We found statistically significant race/ethnic differentials in Alu and LINE-1 methylation; however, the associations were in opposing directions. African-American and Hispanic participants had significantly lower Alu methylation than whites, with African-Americans having a 0.27% (±0.09, p<0.01) and Hispanics a 0.20% (±0.08, p<0.05) lower methylation than whites in age and gender adjusted models. These patterns remained largely unchanged after further adjustment for SES. In contrast, African-Americans and Hispanics had higher LINE-1 methylation than whites. African-Americans had, on average, 0.41% (±0.14, p<0.01) higher LINE-1 methylation than whites in age and gender adjusted models. Hispanics had a similar 0.39% (±0.13, p<0.01) higher LINE-1 methylation compared to whites. This pattern remained after adjustment for SES indicators.

Table 3 shows associations of each SES indicator with methylation levels adjusting for age and gender, and further adjusting for race/ethnicity. Each SES indicator was examined separately. Wealth was positively associated with Alu and inversely associated with LINE-1. On average, 1 SD higher wealth was associated with 0.09% (±0.03, p<0.01) higher Alu and 0.15% (±0.05, p<0.01) lower LINE-1 methylation in age- and gender- adjusted models. The estimates did not change after adjusting for race/ethnicity. The other SES indicators-income, education and childhood SES-were not associated with DNA methylation.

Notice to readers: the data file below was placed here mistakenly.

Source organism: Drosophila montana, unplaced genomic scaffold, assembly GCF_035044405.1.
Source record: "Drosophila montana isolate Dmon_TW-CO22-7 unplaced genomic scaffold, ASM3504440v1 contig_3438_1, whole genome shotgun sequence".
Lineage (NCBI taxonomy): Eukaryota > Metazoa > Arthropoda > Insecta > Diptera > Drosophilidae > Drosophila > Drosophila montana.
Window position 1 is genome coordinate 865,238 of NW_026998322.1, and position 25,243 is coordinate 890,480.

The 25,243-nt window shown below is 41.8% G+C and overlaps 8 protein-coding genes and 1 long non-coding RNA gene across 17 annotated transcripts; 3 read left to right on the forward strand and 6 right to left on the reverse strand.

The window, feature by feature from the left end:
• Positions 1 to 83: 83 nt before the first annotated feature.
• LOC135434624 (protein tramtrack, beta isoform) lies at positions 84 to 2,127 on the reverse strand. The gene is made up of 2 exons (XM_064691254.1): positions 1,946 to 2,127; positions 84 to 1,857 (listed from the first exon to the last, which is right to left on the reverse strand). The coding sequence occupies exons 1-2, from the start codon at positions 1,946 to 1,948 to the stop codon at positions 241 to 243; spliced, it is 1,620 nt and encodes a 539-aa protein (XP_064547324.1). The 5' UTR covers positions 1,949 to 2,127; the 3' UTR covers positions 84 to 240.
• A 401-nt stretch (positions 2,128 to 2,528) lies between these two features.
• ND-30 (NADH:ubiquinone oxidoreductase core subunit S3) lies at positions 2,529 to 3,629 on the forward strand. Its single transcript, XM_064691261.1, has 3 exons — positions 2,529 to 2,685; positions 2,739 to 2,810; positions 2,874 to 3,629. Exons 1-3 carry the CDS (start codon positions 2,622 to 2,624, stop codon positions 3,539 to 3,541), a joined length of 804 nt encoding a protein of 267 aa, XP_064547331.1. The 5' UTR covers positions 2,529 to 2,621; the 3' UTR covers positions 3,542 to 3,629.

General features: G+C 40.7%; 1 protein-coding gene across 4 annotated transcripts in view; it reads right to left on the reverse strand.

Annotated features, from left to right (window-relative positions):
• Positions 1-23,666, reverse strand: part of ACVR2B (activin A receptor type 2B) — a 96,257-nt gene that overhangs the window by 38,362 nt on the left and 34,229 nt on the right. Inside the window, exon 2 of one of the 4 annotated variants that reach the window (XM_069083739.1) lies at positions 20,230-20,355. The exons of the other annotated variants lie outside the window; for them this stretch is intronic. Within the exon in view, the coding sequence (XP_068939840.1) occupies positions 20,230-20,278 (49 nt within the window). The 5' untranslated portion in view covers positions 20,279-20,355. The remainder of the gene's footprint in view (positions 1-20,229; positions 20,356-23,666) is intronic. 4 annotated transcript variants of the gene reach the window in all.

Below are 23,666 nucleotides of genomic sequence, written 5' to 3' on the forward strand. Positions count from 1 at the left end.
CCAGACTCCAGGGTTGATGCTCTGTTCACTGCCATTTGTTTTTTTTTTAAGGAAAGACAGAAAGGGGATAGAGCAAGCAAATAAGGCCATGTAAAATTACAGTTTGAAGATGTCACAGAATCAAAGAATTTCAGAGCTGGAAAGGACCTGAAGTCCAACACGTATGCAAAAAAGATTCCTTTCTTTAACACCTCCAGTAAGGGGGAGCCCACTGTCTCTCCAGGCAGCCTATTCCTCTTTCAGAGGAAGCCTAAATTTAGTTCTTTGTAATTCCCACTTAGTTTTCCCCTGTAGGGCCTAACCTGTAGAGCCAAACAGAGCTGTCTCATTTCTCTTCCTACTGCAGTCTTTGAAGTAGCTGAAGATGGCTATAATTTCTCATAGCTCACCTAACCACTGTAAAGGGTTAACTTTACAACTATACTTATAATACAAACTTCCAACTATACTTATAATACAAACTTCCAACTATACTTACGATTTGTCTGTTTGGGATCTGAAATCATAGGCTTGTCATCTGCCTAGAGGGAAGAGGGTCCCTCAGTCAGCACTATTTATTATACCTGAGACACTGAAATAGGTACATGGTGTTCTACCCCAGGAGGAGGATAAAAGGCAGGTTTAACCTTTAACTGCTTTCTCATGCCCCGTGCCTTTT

Table 3. Mean differences (SE) in DNA methylation levels associated with income, wealth, education, and childhood SES.

There was no evidence of an interaction of race/ethnicity with gender. Among the SES indicators, there was a statistically significant interaction of education with gender (p for interaction  = 0.02 for both Alu and LINE-1). In gender-stratified models adjusted for age and race/ethnicity, education was positively associated with methylation in men (Alu  = 0.12%, ±0.05; p = 0.01 and LINE-1  = 0.22% ±0.08; p<0.01), while the associations were inverse and not statistically significant in women (Alu  = −0.07%±0.05 and LINE-1 = −0.12±0.08). We did not find statistically significant interactions of other SES indicators with gender.


We observed a pattern of higher Alu and lower LINE-1 methylation among socially advantaged versus disadvantaged groups in a large population-based multi-ethnic sample of adults aged 45–84 from New York and Los Angeles.

Our finding that whites had higher Alu and lower LINE-1 methylation compared to African-Americans and Hispanics adds to the small number of studies that have investigated race/ethnic differences in global DNA methylation. Our result is in contrast to the finding of lower LINE-1 methylation among African-Americans and Hispanics versus whites that was reported in a Texas study of 161 participants aged >45 [24]. While a New York study comparing global DNA methylation in 85 women found that 52% of whites (versus 24% African-American and 71% Hispanic) had DNA methylation levels above the median of the distribution, the study did not use Alu or LINE-1 methylation to measure genomic DNA methylation [13].

We found that wealth was positively associated with Alu and inversely associated with LINE-1 methylation. Two prior studies have investigated socioeconomic differences in DNA methylation. Among 85 women from a New York City cohort [13] there was no evidence that leukocyte DNA methylation was associated with family SES. In contrast, global DNA methylation was positively associated with wealth (deprived vs. affluent) and social class (manual vs. non-manual) in 239 participants from the Glasgow pSoBid cohort, although there was no evidence of an association with income or education [15]. Notably these two studies used [3H]-methyl acceptance assay and antibody binding to 5-methylcytosine to measure genomic DNA methylation and not Alu or LINE-1 methylation. Our finding of a positive association of wealth with Alu methylation corresponds with the results of the pSoBid study although we found evidence of a negative association of wealth with LINE-1.